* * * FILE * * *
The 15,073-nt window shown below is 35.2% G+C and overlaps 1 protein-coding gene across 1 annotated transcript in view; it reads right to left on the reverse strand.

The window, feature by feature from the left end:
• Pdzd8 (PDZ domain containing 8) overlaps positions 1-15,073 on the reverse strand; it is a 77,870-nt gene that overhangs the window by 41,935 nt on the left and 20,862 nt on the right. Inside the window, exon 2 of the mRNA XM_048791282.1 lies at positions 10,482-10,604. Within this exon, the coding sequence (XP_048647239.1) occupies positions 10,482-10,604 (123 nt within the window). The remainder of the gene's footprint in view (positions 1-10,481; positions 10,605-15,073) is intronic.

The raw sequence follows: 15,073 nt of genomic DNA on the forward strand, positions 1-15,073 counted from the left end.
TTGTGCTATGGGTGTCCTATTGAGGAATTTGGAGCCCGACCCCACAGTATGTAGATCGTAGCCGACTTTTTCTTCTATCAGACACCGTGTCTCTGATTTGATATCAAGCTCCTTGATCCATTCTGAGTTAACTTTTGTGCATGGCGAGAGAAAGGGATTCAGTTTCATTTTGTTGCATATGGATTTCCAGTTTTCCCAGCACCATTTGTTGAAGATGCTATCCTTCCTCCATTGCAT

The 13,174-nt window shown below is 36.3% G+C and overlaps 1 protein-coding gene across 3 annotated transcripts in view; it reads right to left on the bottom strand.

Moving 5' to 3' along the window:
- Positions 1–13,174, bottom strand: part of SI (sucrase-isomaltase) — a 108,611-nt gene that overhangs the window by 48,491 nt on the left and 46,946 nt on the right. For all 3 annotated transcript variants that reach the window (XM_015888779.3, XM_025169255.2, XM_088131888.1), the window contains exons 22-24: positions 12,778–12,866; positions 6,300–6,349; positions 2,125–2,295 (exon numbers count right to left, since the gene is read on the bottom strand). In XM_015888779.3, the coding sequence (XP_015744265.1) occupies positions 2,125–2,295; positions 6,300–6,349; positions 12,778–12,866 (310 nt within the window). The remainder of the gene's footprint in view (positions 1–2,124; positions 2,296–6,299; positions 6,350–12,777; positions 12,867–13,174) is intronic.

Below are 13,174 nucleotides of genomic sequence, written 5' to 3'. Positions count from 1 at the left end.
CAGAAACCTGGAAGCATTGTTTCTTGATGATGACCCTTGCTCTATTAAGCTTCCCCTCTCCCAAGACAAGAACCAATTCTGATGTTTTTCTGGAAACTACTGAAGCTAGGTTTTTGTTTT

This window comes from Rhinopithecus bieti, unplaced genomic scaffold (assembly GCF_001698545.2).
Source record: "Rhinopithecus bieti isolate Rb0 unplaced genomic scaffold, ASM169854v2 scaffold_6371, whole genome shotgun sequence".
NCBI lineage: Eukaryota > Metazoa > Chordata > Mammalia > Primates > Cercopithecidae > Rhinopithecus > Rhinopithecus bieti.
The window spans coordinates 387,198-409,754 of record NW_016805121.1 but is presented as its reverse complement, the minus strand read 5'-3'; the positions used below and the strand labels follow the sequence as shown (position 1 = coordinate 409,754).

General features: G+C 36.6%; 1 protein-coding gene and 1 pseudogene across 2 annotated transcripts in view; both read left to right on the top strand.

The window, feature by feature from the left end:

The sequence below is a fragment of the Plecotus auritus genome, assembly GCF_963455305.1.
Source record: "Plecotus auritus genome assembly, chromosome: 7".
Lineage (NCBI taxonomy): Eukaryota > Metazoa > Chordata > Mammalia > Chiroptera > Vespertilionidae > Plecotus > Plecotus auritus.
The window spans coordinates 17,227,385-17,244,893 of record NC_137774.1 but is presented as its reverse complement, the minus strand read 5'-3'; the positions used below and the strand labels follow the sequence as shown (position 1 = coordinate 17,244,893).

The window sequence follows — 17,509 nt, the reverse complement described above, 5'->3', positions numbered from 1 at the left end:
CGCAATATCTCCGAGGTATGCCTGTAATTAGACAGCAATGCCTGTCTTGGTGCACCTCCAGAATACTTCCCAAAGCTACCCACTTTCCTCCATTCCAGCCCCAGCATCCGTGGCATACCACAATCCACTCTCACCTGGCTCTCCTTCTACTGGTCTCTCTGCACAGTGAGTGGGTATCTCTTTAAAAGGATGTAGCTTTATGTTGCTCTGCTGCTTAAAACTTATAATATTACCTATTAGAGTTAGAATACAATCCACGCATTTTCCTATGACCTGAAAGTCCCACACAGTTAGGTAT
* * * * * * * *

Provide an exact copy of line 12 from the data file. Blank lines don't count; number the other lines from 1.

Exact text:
Source record: "Rhinopithecus bieti isolate Rb0 unplaced genomic scaffold, ASM169854v2 scaffold_6371, whole genome shotgun sequence".